What is “best-of-breed” in investing?

In dog shows, the highest-ranked dog of each breed wins a “best of breed” award. This terminology was brought over to the stock investing world to describe equities whose underlying companies are leaders in their industry.

I am not fond of the term “best of breed” for stocks, mainly because 1) companies aren’t animals, and 2) “best of breed” is a subjective label, meaning that different analysts can apply different criteria to justify their “best of breed” label on a stock. Common criteria to justify a “best of breed” label include: sales, dividend growth, market share, and corporate governance.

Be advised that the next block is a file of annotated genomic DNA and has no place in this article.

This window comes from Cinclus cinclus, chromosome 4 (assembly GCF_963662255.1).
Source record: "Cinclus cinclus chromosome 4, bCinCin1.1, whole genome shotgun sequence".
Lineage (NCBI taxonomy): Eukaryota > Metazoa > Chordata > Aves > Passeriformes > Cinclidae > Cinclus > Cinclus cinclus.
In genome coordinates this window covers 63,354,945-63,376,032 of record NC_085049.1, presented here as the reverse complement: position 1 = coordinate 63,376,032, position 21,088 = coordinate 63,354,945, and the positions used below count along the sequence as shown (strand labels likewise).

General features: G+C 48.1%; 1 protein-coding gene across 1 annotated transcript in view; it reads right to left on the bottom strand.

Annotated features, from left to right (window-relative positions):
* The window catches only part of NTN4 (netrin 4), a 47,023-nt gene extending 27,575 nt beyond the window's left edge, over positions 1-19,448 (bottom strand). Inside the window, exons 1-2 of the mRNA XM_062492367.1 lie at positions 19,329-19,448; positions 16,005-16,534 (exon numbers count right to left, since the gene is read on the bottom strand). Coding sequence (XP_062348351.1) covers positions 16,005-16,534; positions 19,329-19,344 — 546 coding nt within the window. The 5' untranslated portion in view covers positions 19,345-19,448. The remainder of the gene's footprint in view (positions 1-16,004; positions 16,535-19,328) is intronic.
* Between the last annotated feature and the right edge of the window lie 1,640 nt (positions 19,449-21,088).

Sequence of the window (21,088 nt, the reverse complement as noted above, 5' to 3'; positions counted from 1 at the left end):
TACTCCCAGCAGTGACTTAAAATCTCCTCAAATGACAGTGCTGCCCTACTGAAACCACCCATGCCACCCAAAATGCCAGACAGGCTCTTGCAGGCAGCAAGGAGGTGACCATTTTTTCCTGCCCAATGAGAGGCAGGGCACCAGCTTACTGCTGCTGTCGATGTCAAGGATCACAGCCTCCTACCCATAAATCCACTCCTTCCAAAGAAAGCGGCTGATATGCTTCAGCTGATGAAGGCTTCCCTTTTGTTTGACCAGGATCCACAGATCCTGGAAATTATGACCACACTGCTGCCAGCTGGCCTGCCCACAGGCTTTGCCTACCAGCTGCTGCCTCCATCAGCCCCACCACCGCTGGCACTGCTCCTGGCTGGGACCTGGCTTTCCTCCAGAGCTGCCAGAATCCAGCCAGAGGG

Since the term “best of breed” is not an apparently quantitative like the term “multibagger”, I consider the term “best of breed” as a salesman/marketing phrase.

When an analyst calls a stock “best of breed”, make sure that you find out the rationale for such a label, and how that makes the stock investable. Sometimes, market leading companies don’t make great investments because they’re either too expensive, or have already saturated their markets, suggesting slower future growth.

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